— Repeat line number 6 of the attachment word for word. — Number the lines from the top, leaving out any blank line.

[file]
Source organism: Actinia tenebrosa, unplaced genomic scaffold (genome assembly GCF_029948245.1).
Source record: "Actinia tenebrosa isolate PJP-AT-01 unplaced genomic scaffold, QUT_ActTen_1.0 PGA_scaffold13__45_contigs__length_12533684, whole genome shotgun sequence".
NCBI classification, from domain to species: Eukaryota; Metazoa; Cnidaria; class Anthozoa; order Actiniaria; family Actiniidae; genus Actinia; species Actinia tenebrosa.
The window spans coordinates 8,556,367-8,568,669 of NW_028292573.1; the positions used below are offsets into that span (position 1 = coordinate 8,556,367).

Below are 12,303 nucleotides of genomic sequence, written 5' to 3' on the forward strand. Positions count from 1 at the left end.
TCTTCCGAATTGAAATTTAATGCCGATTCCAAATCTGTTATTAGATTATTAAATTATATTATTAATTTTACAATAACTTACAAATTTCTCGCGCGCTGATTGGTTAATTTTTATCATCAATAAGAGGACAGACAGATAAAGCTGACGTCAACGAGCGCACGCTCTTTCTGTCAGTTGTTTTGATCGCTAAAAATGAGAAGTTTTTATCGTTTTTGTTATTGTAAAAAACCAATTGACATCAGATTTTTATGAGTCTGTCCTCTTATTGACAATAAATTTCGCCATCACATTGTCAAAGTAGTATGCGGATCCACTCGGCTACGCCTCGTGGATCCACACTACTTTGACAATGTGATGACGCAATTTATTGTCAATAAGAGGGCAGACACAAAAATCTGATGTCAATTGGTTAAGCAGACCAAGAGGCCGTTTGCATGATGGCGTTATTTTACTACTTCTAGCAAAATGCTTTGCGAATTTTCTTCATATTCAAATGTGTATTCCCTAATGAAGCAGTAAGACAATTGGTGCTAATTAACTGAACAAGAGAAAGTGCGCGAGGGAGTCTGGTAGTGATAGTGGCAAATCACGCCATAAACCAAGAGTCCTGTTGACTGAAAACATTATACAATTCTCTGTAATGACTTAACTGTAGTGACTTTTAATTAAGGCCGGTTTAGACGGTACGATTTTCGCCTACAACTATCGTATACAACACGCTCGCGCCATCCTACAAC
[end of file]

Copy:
TCTTCCGAATTGAAATTTAATGCCGATTCCAAATCTGTTATTAGATTATTAAATTATATTATTAATTTTACAATAACTTACAAATTTCTCGCGCGCTGATTGGTTAATTTTTATCATCAATAAGAGGACAGACAGATAAAGCTGACGTCAACGAGCGCACGCTCTTTCTGTCAGTTGTTTTGATCGCTAAAAATGAGAAGTTTTTATCGTTTTTGTTATTGTAAAAAACCAATTGACATCAGATTTTTATGAGTCTGTCCTCTTATTGACAATAAATTTCGCCATCACATTGTCAAAGTAGTATGCGGATCCACTCGGCTACGCCTCGTGGATCCACACTACTTTGACAATGTGATGACGCAATTTATTGTCAATAAGAGGGCAGACACAAAAATCTGATGTCAATTGGTTAAGCAGACCAAGAGGCCGTTTGCATGATGGCGTTATTTTACTACTTCTAGCAAAATGCTTTGCGAATTTTCTTCATATTCAAATGTGTATTCCCTAATGAAGCAGTAAGACAATTGGTGCTAATTAACTGAACAAGAGAAAGTGCGCGAGGGAGTCTGGTAGTGATAGTGGCAAATCACGCCATAAACCAAGAGTCCTGTTGACTGAAAACATTATACAATTCTCTGTAATGACTTAACTGTAGTGACTTTTAATTAAGGCCGGTTTAGACGGTACGATTTTCGCCTACAACTATCGTATACAACACGCTCGCGCCATCCTACAAC